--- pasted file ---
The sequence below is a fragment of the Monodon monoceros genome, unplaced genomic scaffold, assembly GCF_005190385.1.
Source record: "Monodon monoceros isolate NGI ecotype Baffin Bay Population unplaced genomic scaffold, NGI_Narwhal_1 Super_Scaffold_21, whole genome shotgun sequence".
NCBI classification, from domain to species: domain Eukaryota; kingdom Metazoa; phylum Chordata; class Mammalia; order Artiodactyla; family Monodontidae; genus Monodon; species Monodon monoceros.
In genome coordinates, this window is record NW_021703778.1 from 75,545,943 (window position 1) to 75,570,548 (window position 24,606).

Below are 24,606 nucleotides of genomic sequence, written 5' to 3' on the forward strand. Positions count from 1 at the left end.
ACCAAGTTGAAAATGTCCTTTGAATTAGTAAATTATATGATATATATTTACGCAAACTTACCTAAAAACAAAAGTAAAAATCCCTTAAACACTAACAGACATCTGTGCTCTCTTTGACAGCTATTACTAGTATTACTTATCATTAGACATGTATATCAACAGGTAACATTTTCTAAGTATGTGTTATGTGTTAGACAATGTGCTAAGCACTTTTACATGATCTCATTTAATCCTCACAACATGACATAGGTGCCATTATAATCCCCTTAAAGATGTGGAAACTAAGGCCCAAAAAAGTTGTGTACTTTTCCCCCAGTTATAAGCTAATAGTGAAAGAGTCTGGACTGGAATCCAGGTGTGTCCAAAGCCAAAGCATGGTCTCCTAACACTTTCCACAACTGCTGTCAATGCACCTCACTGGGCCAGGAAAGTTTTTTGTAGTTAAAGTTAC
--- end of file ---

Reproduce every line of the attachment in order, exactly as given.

The sequence below is a fragment of the Monodon monoceros genome, unplaced genomic scaffold, assembly GCF_005190385.1.
Source record: "Monodon monoceros isolate NGI ecotype Baffin Bay Population unplaced genomic scaffold, NGI_Narwhal_1 Super_Scaffold_21, whole genome shotgun sequence".
NCBI classification, from domain to species: domain Eukaryota; kingdom Metazoa; phylum Chordata; class Mammalia; order Artiodactyla; family Monodontidae; genus Monodon; species Monodon monoceros.
In genome coordinates, this window is record NW_021703778.1 from 75,545,943 (window position 1) to 75,570,548 (window position 24,606).

Below are 24,606 nucleotides of genomic sequence, written 5' to 3' on the forward strand. Positions count from 1 at the left end.
ACCAAGTTGAAAATGTCCTTTGAATTAGTAAATTATATGATATATATTTACGCAAACTTACCTAAAAACAAAAGTAAAAATCCCTTAAACACTAACAGACATCTGTGCTCTCTTTGACAGCTATTACTAGTATTACTTATCATTAGACATGTATATCAACAGGTAACATTTTCTAAGTATGTGTTATGTGTTAGACAATGTGCTAAGCACTTTTACATGATCTCATTTAATCCTCACAACATGACATAGGTGCCATTATAATCCCCTTAAAGATGTGGAAACTAAGGCCCAAAAAAGTTGTGTACTTTTCCCCCAGTTATAAGCTAATAGTGAAAGAGTCTGGACTGGAATCCAGGTGTGTCCAAAGCCAAAGCATGGTCTCCTAACACTTTCCACAACTGCTGTCAATGCACCTCACTGGGCCAGGAAAGTTTTTTGTAGTTAAAGTTAC